αχλε

Axle models a set of formal subjects that the author has encountered throughout his lifetime. They take the form of functioning code that allows the reader to experiment with alternative examples.

Although the primary aim of this code is education and clarity, scalability and performance are secondary goals.

The name “axle” was originally chosen because it sounds like “Haskell”. Given the use of UTF symbols, I tried spelling it using Greek letters to get “αχλε”. It turns out that this is the Etruscan spelling of Achilles

Achilles

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Follow @axledsl on Twitter.

References

Quanta

The first time I had the idea to group units into quanta was at NOCpulse (2000-2002). NOCpulse was bought by Red Hat, which open-sourced the code. There is still evidence of that early code online.

In a 2006 class given by Alan Kay at UCLA, I proposed a system for exploring and learning about scale. The idea occurred to me after reading a news article about a new rocket engine that used the Hoover Dam as a point of reference. I wound up implementing another idea, but always meant to come back to it.

Machine Learning

Based on many classes at Stanford (in the 90’s) and UCLA (in the 00’s), and more recently the Coursera machine learning course in the Fall of 2011. The inimitable Artificial Intelligence: A Modern Approach has been a mainstay throughout.

Statistics, Information Theory, Bayesian Networks, & Causality

The Information Theory code is based on Thomas Cover’s Elements of Information Theory,) and his EE 376A course.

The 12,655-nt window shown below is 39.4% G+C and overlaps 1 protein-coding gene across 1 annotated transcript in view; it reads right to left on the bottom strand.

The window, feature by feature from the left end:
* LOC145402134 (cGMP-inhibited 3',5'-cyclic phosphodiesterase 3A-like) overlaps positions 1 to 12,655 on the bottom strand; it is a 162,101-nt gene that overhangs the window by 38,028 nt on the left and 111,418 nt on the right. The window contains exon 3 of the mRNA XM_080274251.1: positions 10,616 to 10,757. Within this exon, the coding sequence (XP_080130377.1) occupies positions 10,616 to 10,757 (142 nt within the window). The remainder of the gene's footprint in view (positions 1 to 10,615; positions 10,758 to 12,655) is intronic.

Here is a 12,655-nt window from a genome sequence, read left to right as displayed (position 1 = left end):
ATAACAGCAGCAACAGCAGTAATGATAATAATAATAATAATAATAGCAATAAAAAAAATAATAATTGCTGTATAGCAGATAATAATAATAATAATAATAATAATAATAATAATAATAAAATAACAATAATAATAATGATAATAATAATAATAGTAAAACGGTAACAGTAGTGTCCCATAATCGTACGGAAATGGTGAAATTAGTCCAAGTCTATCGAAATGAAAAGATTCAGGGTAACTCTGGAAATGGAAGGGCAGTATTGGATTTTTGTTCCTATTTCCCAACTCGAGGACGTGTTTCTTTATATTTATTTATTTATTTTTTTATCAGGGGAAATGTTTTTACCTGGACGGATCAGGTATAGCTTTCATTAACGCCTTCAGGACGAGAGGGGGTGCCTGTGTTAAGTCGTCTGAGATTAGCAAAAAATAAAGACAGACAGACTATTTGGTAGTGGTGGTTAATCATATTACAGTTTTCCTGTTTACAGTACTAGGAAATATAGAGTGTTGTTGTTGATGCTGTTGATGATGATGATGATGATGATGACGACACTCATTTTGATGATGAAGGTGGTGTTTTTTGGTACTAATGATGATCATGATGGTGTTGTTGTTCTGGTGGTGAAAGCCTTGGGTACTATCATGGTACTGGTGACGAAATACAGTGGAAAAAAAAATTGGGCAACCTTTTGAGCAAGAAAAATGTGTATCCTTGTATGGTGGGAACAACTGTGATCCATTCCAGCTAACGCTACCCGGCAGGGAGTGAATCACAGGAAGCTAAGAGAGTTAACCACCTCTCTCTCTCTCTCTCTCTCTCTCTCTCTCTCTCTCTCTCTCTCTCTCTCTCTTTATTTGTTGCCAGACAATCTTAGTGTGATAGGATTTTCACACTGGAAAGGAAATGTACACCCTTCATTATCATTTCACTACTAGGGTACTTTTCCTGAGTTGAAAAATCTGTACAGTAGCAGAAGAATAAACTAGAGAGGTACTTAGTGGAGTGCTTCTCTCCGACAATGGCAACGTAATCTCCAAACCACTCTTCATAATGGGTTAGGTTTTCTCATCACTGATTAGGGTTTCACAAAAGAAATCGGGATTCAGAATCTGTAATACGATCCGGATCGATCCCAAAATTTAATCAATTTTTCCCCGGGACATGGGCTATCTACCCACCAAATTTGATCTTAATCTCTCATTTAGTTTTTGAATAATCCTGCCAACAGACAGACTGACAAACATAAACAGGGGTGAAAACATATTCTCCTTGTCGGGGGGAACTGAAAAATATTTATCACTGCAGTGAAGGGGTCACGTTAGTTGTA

I implemented some Bayesian Networks code in Java around 2006 while Adnan Darwiche class on the subject at UCLA. The Axle version is based on his book, Modeling and Reasoning with Bayesian Networks

Similarly, I implemented ideas from Judea Pearl UCLA course on Causality in Java. The Axle version is based on his classic text Causality

Game Theory

As a senior CS major at Stanford in 1996, I did some independent research with Professor Daphne Koller and PhD student Avi Pfeffer.

This work spanned two quarters. The first quarter involved using Koller and Pfeffer’s Gala language (a Prolog-based DSL for describing games) to study a small version of Poker and solve for the Nash equilibria. The second (still unfinished) piece was to extend the solver to handle non-zero-sum games.

The text I was using at the time was Eric Rasmusen’s Games and Information

Linguistics

Based on notes from Ed Stabler’s graduate courses on language evolution and computational linguistics (Lx 212 08) at UCLA.

Author

See the author page for more about the author.